I love to read books about fashion. And this week, I’ve been re-reading, in fits and starts, my absolute favourite book about fashion, The Thoughtful Dresser by Linda Grant. I love that book. I’ve written about it here on the blog before. About how, when I read it the first time, I felt as if I had found a kindred spirit in Linda Grant, so much so that I speculated maybe Ms. Grant awoke one morning and thought, “I think I’ll write a book for Sue B.” In fact, back when I was still teaching, I used to bring the book to school and read passages aloud to my lunch companions. Some of whom were even interested. Ha.

Then I somehow lost track of the book. Undoubtedly because I zealously pressed it upon one friend too many, and now I can’t remember who borrowed it last. So, a couple of weeks ago, with my Indigo Christmas gift card, I bought myself a new copy.

And today as I finished the book, yet again, I was struck by these two sentences in the acknowledgements. Ms. Grant says:

I am indebted to the many readers of my blog, “The Thoughtful Dresser,” which I established as a means of thinking aloud about clothes in November 2007. Across the world, in the Nevada desert, in Algeria, Saudi Arabia, Hong Kong, Australia, Oslo, and many other places, there are intelligent women who are interested in clothes.

I love that line “thinking aloud about clothes.” I love to think aloud about clothes. But until I started reading blogs, and then writing my own, I never knew there were so many intelligent women out there, outside of the fashion industry, who wanted to think aloud about clothes too. I had found my “tribe,” as they say. And all this thinking and talking is not just about what we are shopping for, or have purchased, although I love to talk about that as well. But about the power clothes have in our lives.

That’s what entrances me about Grant’s book. The importance she places on clothes and fashion. The neverending search for a coat that is just right, for instance:

You see a coat, you ask for it in your size. Not that coat, this coat and no other. And when they bring it to you, everyone turns around and looks, because the right coat, the right dress, the right hat is like a sneeze or an orgasm– there’s no mistaking what has just happened. 
“Wow,” says your critical friend. “Wow!”

Oh, I know that feeling, Linda. Of pulling on the perfect coat, or sweater, that can make you sigh. Knowing that this pair of jeans, not those ones, are right for you because they make you feel like you. Your best self. That they are, as Grant puts it, “life enhancing.”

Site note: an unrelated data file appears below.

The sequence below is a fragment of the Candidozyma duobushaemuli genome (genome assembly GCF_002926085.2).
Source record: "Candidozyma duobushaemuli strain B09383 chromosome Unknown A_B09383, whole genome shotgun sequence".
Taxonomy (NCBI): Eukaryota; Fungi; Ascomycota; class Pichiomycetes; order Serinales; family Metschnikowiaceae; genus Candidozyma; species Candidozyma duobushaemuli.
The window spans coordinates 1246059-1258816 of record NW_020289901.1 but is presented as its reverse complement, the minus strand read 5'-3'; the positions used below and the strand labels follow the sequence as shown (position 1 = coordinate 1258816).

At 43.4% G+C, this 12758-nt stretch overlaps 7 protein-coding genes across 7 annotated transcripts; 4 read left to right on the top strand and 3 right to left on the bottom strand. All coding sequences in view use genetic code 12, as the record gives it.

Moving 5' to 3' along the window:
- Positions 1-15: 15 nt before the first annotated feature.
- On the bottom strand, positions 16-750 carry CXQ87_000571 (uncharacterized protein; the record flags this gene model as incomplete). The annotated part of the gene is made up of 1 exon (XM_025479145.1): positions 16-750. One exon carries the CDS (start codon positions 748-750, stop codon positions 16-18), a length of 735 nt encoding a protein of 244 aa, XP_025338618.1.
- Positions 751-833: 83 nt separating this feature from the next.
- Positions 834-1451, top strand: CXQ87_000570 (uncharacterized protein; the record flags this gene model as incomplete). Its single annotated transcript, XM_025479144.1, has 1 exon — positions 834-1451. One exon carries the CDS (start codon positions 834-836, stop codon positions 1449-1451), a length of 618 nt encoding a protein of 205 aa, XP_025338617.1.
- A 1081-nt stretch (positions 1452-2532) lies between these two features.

Don’t you love a woman who can say that a new coat or pair of jeans might be “life enhancing?” With not a hint of irony, or a shade of apology for being so shallow as to imbue a piece of clothing with so much power? Sigh. She’s my kind of woman.

I was thinking about the power that clothes play in our lives when I was writing a post a few days ago. About spring and spring rituals, including the ritual of turning one’s closet from winter to spring. And then the extended discussion of “liberty bodices” initiated by Wendy in the comments had me chuckling and thinking how visceral were the feelings we had as kids for the clothes we loved… and hated. And when I read Alayne’s comment on that same post about new Easter outfits… straw hats and patent leather shoes… well, I was hiving off down memory lane. As I am wont to do.

Nana Knowles with my brother Terry, and sisters Carolyn and Connie. And me. 1959, I think.

That’s me, above, with my sisters and brother, and one of my grandmothers. I had three, you know, but that’s a whole other story. We’re all gussied up for Easter. My sisters in their Easter bonnets.  I loved Easter hats as a child. White straw with bows and ribbons. I don’t know why I’m not wearing one here. I must remember to ask Mum if she knows. Actually from the look on my face, I’m not impressed with the fact that I don’t have my hat on for the picture. That’s clearly my sarcastic look. Ha. Some things never change about us, eh?

I do remember yearning for my sister Connie’s matching blouse and skirt, though. I loved the wide collar with the tie, and the crinoline. I remember my anticipation each spring to see if I had finally grown into that outfit. It seems I always wanted what my big sisters had.

Clothes and the memories they conjure, that has to be my specialist subject, I think. That’s what I love to write about most. Memories, clothes, and memories triggered by clothes. And I especially love that through blogging I’ve discovered a community of intelligent women who love clothes and talking about clothes as much as I do. And who don’t think that intelligence and love of clothes are mutually exclusive traits. Ha. As if.